Two years later, Big Basin Redwoods State Park bounces back from CZU fire

Big Basin Redwoods State Park, California's oldest state park, was destroyed by the CZU Lightning Complex fire two years ago. But now the forest is recovering, and visitors are slowly being let back into the park.

Big Basin Redwoods State Park is located in the Santa Cruz Mountains just to the northwest of the town of Boulder Creek and about a one-hour drive from downtown San Jose.

When you first drive into Big Basin Redwoods State Park the majesty, and the destruction, are both on full display. Towering redwood trees stand as symbols of survival, but at the same time, the ravages of the fire are plainly visible everywhere you look.

"I would describe the level of destruction as catastrophic," said Scott Sipes, the supervising ranger of the park.

Sipes said when the CZU fire rolled through here on August 18th, 2020, nearly every park structure was destroyed and every square acre of the forest was impacted.

"We estimated, at best, that about 98% of the park was consumed by the CZU lightning fire," Sipes said.

But Big Basin Redwoods is coming back in ways well known to mother nature. For example, one process is called "stump sprouting." When the fire tore through the park it cleared out all the underbrush – allowing new redwood tree sprouts to grow. Hundreds of years from now, some could eventually become full-grown redwood trees.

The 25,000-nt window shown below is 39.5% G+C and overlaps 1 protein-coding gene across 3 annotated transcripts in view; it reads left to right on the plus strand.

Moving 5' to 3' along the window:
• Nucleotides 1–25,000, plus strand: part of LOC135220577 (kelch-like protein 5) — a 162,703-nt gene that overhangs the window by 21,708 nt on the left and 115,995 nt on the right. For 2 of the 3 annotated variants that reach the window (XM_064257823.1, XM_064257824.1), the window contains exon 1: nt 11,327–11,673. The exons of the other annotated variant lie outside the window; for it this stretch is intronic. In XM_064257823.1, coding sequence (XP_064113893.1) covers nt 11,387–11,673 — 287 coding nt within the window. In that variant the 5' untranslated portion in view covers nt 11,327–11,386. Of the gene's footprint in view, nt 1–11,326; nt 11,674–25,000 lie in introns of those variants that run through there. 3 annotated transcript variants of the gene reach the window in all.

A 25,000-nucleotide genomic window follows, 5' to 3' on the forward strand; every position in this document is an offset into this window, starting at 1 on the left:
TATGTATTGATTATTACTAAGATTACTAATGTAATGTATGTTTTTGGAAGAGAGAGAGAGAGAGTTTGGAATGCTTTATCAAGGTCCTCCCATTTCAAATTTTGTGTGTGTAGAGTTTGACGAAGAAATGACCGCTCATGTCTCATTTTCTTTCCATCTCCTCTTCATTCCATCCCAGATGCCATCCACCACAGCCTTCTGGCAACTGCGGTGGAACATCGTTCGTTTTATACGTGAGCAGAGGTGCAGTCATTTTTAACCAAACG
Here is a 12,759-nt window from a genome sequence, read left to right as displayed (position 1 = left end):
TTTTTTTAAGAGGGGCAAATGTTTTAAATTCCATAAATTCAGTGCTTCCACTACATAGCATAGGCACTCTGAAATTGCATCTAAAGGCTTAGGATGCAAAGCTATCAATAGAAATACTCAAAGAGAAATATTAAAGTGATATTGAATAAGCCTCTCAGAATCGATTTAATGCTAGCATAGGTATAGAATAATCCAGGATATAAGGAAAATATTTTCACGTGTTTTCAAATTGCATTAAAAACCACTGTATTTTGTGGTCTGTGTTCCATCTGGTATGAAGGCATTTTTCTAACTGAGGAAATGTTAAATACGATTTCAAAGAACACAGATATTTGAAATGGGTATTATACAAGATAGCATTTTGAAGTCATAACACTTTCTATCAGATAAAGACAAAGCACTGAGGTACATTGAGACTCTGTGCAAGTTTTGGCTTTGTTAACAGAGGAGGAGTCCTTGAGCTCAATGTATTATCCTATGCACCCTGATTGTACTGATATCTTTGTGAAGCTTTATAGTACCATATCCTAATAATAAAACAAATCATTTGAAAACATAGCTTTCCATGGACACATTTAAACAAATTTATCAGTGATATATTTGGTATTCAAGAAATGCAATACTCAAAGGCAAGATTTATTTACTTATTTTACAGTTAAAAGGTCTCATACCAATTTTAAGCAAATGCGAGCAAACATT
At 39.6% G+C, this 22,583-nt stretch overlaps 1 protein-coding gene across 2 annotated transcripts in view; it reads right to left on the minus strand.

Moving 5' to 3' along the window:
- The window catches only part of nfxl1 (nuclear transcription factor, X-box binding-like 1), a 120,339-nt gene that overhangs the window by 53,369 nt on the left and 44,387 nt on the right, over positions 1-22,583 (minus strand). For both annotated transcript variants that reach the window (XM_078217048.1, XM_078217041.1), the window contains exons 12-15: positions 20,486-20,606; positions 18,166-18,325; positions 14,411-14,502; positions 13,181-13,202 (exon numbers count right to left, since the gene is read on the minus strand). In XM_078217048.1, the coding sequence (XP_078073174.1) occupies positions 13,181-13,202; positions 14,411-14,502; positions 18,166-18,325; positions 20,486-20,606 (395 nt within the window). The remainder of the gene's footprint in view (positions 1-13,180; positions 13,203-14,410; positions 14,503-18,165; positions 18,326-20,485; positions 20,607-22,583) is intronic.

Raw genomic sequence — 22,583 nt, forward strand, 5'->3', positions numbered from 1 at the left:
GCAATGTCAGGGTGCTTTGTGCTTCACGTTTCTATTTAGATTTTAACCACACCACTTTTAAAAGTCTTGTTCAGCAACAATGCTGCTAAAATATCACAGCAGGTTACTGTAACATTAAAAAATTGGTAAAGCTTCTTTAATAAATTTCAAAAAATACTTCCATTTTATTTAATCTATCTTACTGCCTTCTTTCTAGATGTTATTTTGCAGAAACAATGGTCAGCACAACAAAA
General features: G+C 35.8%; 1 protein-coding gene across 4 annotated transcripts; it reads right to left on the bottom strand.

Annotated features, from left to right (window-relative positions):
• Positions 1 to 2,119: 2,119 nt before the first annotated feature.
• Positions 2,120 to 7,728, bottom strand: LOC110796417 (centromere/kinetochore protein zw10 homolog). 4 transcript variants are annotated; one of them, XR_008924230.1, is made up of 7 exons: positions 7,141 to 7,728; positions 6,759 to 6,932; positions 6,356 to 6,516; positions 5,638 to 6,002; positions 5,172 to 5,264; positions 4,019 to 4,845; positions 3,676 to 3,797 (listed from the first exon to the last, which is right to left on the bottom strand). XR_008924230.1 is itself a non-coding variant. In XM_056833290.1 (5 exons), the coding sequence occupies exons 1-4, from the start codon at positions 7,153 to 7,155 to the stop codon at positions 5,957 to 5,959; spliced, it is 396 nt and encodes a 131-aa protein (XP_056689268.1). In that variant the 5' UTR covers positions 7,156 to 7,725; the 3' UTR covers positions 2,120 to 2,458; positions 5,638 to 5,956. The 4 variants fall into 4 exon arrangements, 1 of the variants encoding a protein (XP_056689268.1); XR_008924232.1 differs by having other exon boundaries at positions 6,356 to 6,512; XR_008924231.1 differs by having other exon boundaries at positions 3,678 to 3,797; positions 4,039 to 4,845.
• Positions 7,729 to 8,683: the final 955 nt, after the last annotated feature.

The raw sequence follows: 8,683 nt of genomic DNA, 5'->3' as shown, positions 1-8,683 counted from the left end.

Many other areas of the park now have more sunlight, because the tree canopy has been reduced, so some new varieties of grass and wildlife that do well with more sunlight are now being discovered in the park.

"Any visitors coming that have any preconceived notions should prepare themselves for a much different, and I would go so far as to say, emotional, experience," Sipes said.

Park visitor Guy Lasnier was just heading in from a four-mile hike, and he agrees.

"The re-growth, the re-generation, it is amazing it is magnificent. Is it inspiring in some ways? Yes, it is inspiring. My wife and I were talking that this is 100 year or more process," Lasnier said.

For those who have not been to the park, it is hard to look around and not wonder what these trees, the wildlife, and the natural habitat, went through during the fire.

Some say it is an opportunity to see up-close the natural process of mother nature.

"It is amazing. It looks very different but yet I see similarities. I see growth which is really encouraging," said George St. Clair, a park visitor.

The second track of recovery is what is being done by the state parks' system to put in temporary facilities allowing for a limited number of visitors.

The long-term future of the park, and what kind of infrastructure it may eventually contain is still being studied. But to come this far in two years is yet another milestone on the journey to a full recovery.

"So we are making slow but steady progress, and we are very hopeful to expand our public footprint as time goes on," Sipes said.

As of Wednesday, only 88 cars per day are allowed to visit the park, and you must make advance reservations.

To make a reservation visit the website of the Friends of Santa Cruz State Parks at